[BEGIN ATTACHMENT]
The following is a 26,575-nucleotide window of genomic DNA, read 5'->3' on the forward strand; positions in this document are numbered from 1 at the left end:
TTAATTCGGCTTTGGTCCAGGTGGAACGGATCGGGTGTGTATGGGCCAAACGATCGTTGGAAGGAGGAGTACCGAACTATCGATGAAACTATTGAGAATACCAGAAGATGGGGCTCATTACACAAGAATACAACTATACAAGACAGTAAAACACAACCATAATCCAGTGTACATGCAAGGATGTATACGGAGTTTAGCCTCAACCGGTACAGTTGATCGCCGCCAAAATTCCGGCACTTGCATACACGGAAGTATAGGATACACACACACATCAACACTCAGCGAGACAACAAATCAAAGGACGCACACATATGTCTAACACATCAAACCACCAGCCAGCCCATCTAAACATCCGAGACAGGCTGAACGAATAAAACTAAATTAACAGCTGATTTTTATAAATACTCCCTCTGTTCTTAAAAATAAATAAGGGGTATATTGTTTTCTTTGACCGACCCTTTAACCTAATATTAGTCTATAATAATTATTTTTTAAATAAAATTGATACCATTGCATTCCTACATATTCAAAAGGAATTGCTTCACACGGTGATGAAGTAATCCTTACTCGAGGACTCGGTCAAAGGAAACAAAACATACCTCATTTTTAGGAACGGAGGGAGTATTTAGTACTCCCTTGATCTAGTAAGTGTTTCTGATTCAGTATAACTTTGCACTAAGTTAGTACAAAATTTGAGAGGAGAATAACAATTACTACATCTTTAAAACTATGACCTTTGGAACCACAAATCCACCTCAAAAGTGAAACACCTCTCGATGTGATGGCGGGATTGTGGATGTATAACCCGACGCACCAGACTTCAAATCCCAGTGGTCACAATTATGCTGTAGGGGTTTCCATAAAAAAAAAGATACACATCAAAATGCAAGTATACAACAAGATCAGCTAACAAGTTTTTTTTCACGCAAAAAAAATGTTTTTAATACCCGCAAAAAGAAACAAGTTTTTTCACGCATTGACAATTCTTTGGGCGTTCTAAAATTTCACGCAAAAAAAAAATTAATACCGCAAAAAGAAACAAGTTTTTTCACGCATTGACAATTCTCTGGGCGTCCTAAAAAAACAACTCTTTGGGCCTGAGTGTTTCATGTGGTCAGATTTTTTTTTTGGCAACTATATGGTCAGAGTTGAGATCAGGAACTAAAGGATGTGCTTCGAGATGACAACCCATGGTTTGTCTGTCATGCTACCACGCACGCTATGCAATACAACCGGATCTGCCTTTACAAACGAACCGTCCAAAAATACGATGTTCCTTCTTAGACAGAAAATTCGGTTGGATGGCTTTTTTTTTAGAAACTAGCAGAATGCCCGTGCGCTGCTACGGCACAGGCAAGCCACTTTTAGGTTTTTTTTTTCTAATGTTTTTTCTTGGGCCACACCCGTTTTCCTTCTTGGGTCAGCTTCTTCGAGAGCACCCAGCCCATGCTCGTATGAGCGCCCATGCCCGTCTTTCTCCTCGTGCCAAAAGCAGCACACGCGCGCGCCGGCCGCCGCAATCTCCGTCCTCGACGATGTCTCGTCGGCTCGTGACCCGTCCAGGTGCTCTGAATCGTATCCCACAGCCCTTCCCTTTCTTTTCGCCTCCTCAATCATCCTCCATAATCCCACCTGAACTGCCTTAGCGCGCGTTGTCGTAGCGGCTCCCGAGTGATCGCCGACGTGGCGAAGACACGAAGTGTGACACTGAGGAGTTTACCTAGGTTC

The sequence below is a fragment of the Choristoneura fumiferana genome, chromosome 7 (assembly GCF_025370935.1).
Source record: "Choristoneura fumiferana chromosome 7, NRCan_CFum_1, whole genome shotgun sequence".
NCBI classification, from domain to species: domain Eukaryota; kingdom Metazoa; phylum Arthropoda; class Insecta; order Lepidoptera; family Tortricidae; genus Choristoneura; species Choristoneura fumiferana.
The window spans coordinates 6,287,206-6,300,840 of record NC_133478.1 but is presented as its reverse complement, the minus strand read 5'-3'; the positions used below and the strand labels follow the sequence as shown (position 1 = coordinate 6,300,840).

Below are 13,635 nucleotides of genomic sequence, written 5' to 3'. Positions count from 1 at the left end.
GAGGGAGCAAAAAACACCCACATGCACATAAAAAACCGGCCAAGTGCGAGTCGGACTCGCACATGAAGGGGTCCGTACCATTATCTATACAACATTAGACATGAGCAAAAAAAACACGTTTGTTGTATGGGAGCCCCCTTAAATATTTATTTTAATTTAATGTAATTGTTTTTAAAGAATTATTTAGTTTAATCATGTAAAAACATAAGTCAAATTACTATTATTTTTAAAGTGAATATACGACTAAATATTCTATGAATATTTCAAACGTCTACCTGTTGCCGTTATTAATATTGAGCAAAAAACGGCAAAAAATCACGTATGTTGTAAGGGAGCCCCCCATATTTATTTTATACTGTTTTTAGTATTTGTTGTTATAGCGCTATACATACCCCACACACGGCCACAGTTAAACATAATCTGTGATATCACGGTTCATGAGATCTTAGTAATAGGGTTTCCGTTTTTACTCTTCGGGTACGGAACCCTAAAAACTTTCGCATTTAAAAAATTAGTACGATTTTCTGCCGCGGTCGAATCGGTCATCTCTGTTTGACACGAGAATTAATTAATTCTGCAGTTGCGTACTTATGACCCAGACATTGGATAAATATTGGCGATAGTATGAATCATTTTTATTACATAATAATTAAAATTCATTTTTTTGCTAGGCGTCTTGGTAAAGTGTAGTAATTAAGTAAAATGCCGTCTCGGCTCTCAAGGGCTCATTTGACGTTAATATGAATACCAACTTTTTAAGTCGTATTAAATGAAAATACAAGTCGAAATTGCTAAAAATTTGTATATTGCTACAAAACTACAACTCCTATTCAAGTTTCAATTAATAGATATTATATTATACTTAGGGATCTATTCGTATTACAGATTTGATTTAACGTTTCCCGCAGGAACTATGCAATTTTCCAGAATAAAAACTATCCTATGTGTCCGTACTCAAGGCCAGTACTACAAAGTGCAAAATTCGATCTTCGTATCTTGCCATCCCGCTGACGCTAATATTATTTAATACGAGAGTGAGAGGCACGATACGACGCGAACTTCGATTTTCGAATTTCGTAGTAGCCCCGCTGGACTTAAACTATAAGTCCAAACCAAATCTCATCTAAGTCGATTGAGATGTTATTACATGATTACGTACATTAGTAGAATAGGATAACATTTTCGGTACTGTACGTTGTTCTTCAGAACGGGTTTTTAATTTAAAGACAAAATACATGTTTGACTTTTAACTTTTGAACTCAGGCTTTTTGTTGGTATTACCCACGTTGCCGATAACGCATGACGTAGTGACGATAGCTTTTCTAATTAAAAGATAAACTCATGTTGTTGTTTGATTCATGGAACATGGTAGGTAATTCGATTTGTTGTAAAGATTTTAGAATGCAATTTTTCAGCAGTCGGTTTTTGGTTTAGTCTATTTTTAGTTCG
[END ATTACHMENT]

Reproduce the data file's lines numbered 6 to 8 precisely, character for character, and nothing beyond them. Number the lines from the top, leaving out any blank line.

The window spans coordinates 6,287,206-6,300,840 of record NC_133478.1 but is presented as its reverse complement, the minus strand read 5'-3'; the positions used below and the strand labels follow the sequence as shown (position 1 = coordinate 6,300,840).

Below are 13,635 nucleotides of genomic sequence, written 5' to 3'. Positions count from 1 at the left end.
GAGGGAGCAAAAAACACCCACATGCACATAAAAAACCGGCCAAGTGCGAGTCGGACTCGCACATGAAGGGGTCCGTACCATTATCTATACAACATTAGACATGAGCAAAAAAAACACGTTTGTTGTATGGGAGCCCCCTTAAATATTTATTTTAATTTAATGTAATTGTTTTTAAAGAATTATTTAGTTTAATCATGTAAAAACATAAGTCAAATTACTATTATTTTTAAAGTGAATATACGACTAAATATTCTATGAATATTTCAAACGTCTACCTGTTGCCGTTATTAATATTGAGCAAAAAACGGCAAAAAATCACGTATGTTGTAAGGGAGCCCCCCATATTTATTTTATACTGTTTTTAGTATTTGTTGTTATAGCGCTATACATACCCCACACACGGCCACAGTTAAACATAATCTGTGATATCACGGTTCATGAGATCTTAGTAATAGGGTTTCCGTTTTTACTCTTCGGGTACGGAACCCTAAAAACTTTCGCATTTAAAAAATTAGTACGATTTTCTGCCGCGGTCGAATCGGTCATCTCTGTTTGACACGAGAATTAATTAATTCTGCAGTTGCGTACTTATGACCCAGACATTGGATAAATATTGGCGATAGTATGAATCATTTTTATTACATAATAATTAAAATTCATTTTTTTGCTAGGCGTCTTGGTAAAGTGTAGTAATTAAGTAAAATGCCGTCTCGGCTCTCAAGGGCTCATTTGACGTTAATATGAATACCAACTTTTTAAGTCGTATTAAATGAAAATACAAGTCGAAATTGCTAAAAATTTGTATATTGCTACAAAACTACAACTCCTATTCAAGTTTCAATTAATAGATATTATATTATACTTAGGGATCTATTCGTATTACAGATTTGATTTAACGTTTCCCGCAGGAACTATGCAATTTTCCAGAATAAAAACTATCCTATGTGTCCGTACTCAAGGCCAGTACTACAAAGTGCAAAATTCGATCTTCGTATCTTGCCATCCCGCTGACGCTAATATTATTTAATACGAGAGTGAGAGGCACGATACGACGCGAACTTCGATTTTCGAATTTCGTAGTAGCCCCGCTGGACTTAAACTATAAGTCCAAACCAAATCTCATCTAAGTCGATTGAGATGTTATTACATGATTACGTACATTAGTAGAATAGGATAACATTTTCGGTACTGTACGTTGTTCTTCAGAACGGGTTTTTAATTTAAAGACAAAATACATGTTTGACTTTTAACTTTTGAACTCAGGCTTTTTGTTGGTATTACCCACGTTGCCGATAACGCATGACGTAGTGACGATAGCTTTTCTAATTAAAAGATAAACTCATGTTGTTGTTTGATTCATGGAACATGGTAGGTAATTCGATTTGTTGTAAAGATTTTAGAATGCAATTTTTCAGCAGTCGGTTTTTGGTTTAGTCTATTTTTAGTTCG